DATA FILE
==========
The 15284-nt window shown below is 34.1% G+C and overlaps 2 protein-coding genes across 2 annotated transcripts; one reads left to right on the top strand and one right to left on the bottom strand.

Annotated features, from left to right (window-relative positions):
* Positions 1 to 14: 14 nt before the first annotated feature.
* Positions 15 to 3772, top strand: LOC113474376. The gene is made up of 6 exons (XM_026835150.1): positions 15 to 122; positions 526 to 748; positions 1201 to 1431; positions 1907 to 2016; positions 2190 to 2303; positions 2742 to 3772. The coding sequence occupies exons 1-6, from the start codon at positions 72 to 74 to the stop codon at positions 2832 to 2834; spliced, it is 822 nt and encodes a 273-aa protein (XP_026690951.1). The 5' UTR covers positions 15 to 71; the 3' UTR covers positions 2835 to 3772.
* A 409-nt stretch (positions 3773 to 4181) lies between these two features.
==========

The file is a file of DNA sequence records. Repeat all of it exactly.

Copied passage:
The 15284-nt window shown below is 34.1% G+C and overlaps 2 protein-coding genes across 2 annotated transcripts; one reads left to right on the top strand and one right to left on the bottom strand.

Annotated features, from left to right (window-relative positions):
* Positions 1 to 14: 14 nt before the first annotated feature.
* Positions 15 to 3772, top strand: LOC113474376. The gene is made up of 6 exons (XM_026835150.1): positions 15 to 122; positions 526 to 748; positions 1201 to 1431; positions 1907 to 2016; positions 2190 to 2303; positions 2742 to 3772. The coding sequence occupies exons 1-6, from the start codon at positions 72 to 74 to the stop codon at positions 2832 to 2834; spliced, it is 822 nt and encodes a 273-aa protein (XP_026690951.1). The 5' UTR covers positions 15 to 71; the 3' UTR covers positions 2835 to 3772.
* A 409-nt stretch (positions 3773 to 4181) lies between these two features.